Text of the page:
Sunday, September 21, 2008

R68: Protests suck!

Mistress of the Clue-Bereft Susan Greene commiserates with the failed rabble-rousers:
Mark Cohen is in a funk.
Last time I saw him, he was in a clown su--er, wizard's costume.
It was the Sunday before the Democratic National Convention during an anti-war Rally the veteran activist had spent 18 months organizing. From the steps of the State Capitol, he was discouraged to see only a few hundred protesters.

Cohen — co-founder of the group Recreate 68 — had cut his teeth decrying the Vietnam War and always believed in the power of taking to the streets.

Now he's not so sure.

"Because we're the home-field activists, we felt we had to organize a march for the DNC or else people would say Denver doesn't care about the war," he said. "But mass marches don't work any more--
Any more? Oh yeah, they elected Richard Nixon in 1968.
"Politicians don't perceive any kind of threat from our actions."
Guess that's why they spent $50 million of taxpayers' money on security.

Glenn Spagnuolo, Recreate 68's louder-mouthed co-founder, voiced his own angst in his post-mortem:

"In the end, what did we accomplish? Not much. Do I feel like we influenced the Democratic Party at all? No. . . . I'm done with that type of protest."

Funny, just a little over a week ago Glenn was talking about building on the "momentum" R68 had gained from the protests.
The self-doubts of two of Denver's best-known protesters may be met with smugness by city officials, Barack Obama supporters and law-and-order ideologues irked by lefty dissent — however anemic — in August.
Law-and-order ideologues irked by lefty dissent. Hmpf.
Even activists are pointing fingers.
Even? It's their favorite pastime.
Many blame the less militant among them for cowering in the face of police overpresence or wimping out for fear of eroding support for Obama.
Notice how Greene doesn't say why, exactly, the "less militant" were "cowering" in the face of police "overpresence" (nice word)--the real possibility of violence from R68 and its umbrella groups.
Some blame a sense of powerlessness about a war that most Americans oppose.
Wouldn't be a Greene column if she didn't work that in. The assumption being, as always, that polls rather than elections should determine the direction of policy.
Some point to apathy in a town that got more worked up over a Rockies playoff game last fall than the deaths of 4,100 soldiers.
Now she's just being despicable. Anyone who doesn't share Greene's beliefs or priorities is callous, at best. Note, by the way, how she keeps putting her own opinions in the mouths of the crappy columnist's best friend, "Some."
Others (SBF!) cite infighting in the activist community, faulting Cohen and Spagnuolo for harkening back to protests in Chicago in 1968 rather than pushing a more current agenda. . . .

But all that misses the point.
Now there's something Greene's an expert on.
In a time of war and economic tumult, when gas prices, foreclosures and joblessness are rising, it seems an odd time for so many in Denver's activist left to be paralyzed by self-doubt. Frustrated peaceniks, anarchists and other liberals--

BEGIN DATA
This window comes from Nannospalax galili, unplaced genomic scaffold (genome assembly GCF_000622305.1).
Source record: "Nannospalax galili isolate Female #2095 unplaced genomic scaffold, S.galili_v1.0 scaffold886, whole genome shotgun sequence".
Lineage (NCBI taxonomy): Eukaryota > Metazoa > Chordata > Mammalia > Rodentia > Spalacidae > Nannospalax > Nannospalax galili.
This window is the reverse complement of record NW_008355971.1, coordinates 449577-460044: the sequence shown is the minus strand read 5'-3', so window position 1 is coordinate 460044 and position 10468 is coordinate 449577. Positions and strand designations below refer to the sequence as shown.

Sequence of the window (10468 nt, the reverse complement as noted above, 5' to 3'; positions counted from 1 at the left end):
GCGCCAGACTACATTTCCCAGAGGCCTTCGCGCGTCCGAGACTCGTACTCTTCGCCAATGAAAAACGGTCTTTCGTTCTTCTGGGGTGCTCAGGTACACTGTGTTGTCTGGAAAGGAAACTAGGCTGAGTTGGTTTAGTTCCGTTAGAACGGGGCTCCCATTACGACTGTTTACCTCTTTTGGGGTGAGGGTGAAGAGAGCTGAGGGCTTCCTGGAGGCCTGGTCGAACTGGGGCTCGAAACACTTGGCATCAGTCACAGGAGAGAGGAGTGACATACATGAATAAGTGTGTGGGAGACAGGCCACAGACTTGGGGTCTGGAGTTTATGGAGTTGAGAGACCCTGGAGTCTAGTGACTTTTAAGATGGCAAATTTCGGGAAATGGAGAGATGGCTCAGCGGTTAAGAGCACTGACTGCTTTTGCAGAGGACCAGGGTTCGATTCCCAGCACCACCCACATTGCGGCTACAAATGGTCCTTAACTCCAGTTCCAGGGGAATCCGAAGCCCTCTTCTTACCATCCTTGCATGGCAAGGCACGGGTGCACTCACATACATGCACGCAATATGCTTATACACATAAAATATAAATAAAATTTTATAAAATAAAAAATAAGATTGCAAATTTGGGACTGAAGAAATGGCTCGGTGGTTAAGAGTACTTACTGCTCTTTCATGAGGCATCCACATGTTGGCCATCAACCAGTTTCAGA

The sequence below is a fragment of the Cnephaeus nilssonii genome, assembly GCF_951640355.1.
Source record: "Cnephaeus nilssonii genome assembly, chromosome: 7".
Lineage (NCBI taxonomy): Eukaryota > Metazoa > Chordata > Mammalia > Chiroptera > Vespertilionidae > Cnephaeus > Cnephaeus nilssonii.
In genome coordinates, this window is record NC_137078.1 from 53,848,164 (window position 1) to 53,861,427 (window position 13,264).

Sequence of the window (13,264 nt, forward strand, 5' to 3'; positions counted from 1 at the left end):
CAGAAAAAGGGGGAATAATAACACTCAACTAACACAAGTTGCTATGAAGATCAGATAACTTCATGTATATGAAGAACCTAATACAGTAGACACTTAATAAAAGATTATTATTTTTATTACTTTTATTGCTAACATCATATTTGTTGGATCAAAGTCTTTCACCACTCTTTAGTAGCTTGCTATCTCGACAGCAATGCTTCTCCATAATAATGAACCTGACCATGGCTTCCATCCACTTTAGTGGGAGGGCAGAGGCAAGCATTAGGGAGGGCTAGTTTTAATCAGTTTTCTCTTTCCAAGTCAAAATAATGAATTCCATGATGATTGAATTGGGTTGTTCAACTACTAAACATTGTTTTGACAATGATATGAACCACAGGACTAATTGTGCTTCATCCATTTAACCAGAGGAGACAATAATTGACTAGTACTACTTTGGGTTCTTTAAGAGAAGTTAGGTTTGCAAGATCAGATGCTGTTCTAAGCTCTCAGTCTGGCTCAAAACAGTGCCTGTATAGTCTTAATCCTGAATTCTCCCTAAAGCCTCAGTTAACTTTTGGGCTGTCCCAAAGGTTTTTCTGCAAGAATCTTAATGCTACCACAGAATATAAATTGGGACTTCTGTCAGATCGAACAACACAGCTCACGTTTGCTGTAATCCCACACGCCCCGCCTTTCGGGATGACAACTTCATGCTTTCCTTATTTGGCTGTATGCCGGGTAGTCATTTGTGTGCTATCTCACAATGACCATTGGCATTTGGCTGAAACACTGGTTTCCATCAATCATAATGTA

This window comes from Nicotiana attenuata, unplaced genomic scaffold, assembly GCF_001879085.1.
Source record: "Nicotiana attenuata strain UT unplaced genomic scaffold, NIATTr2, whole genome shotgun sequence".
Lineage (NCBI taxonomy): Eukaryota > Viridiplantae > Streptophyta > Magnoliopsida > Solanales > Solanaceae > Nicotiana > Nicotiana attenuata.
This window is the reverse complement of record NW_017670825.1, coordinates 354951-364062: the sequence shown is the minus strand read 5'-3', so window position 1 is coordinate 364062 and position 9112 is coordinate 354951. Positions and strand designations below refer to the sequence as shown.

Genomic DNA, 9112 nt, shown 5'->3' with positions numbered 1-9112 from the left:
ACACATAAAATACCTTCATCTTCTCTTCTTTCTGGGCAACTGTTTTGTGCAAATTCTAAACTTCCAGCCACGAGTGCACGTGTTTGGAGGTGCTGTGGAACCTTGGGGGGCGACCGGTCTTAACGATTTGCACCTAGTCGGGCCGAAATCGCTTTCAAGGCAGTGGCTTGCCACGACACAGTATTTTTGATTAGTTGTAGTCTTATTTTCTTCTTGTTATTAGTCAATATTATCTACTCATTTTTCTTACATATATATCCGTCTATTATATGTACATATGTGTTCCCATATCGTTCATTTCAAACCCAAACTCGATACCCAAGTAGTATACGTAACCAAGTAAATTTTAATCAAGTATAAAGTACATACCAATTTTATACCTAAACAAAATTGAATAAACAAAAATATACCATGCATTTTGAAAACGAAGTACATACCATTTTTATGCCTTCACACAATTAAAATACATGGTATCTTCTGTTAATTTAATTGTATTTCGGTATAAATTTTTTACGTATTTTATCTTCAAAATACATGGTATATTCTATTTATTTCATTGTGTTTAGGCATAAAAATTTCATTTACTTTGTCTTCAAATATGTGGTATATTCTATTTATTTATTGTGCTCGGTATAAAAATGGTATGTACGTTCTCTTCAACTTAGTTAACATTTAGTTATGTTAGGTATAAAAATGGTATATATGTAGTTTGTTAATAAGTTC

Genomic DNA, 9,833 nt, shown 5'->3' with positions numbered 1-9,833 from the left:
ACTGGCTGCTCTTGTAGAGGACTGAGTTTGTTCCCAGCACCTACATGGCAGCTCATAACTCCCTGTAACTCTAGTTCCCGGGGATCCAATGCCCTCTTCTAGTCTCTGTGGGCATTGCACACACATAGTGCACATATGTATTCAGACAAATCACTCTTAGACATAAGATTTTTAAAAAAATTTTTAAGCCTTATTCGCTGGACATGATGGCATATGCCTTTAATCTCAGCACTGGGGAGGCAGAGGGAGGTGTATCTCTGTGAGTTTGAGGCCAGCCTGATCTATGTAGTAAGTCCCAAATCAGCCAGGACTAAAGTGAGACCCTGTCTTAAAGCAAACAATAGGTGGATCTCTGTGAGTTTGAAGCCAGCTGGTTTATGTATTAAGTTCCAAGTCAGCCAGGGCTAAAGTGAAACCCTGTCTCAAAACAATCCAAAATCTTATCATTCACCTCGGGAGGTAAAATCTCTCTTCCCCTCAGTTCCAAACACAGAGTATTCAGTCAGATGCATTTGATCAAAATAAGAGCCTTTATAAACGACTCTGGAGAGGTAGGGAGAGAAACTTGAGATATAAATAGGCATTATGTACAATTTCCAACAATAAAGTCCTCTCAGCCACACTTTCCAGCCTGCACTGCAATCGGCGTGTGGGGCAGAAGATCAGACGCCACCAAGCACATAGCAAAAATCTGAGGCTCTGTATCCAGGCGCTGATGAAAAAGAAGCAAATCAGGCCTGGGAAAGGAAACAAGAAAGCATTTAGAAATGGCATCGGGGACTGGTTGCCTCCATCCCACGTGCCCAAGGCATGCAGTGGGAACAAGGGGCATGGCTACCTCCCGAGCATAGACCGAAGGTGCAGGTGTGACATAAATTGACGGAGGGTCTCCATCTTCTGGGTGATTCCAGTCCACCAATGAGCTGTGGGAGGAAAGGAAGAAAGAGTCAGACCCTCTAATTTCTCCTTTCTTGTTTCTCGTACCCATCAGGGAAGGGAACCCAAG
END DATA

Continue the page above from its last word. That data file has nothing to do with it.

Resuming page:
Anarchists and other liberals. I love it. She doesn't even get that R68ers and their homonculi couldn't care less about "economic tumult," gas prices, foreclosures or (especially) joblessness. What's the chant? Oh yeah: Two, four, six, eight, organize to smash the state--and don't forget to drive less to lower our dependence on foreign oil!

--who have given up on the Democrats and failed to build up a viable third party [whaddaya talking about?] are struggling with where to take their activism. . . .

Even young activists are questioning their future on the streets.

"At the end of the day, the only people who heard us were the riot cops. We need to figure out a different formula, something that's more inspiring to people," said 22-year-old Recreate 68 leader Carlo Garcia, one of roughly 150 protesters arrested in August.

Psssst. Hey, Carlo. How about . . . violence?
This week marks the midway between the convention and the perennial uprising against Italian-Americans' Columbus Day parade in Denver.
Uprising date circled on my calendar!
While the American Indian Movement meets today to set its plans for October, some core activists who back the group say enthusiasm for a mass protest is lower than ever. There are rumblings about a small, direct action blocking the parade, or even skipping a protest.
Aw c'mon, ya wusses.
"The question is whether it's worth our time, energy and resources to scream at a blind and deaf infrastructure," said AIM leader Glenn Morris.
Blind and deaf, Glenn, or just (like everyone else in the freaking universe) bored and sick to death of you, Spagz, Larry Hales, R68, AIM, Ward Churchill, his dog Benjie, and all of your threats, lies and hate?
"But let me be clear," he added. "Surrender is not one of our options."
Whatever, Chunky.

Speaking of evil demoralized, Benjie Whitmer hasn't updated his filthy Try-Works blog in almost three weeks. Time to get yourself worked up for Columbus Day, Benjie. If you can. But we'll understand if you don't show up this year (let alone get arrested--but you never get arrested, do you?). I mean, with kids and the wife and the job to worry about, who has time these days for revolution?

Update: Benjie's back! Obviously he's been over here, because he has the story about the woman who claimed Wart "threw" poison gas on her two years ago. It wasn't Snapple.

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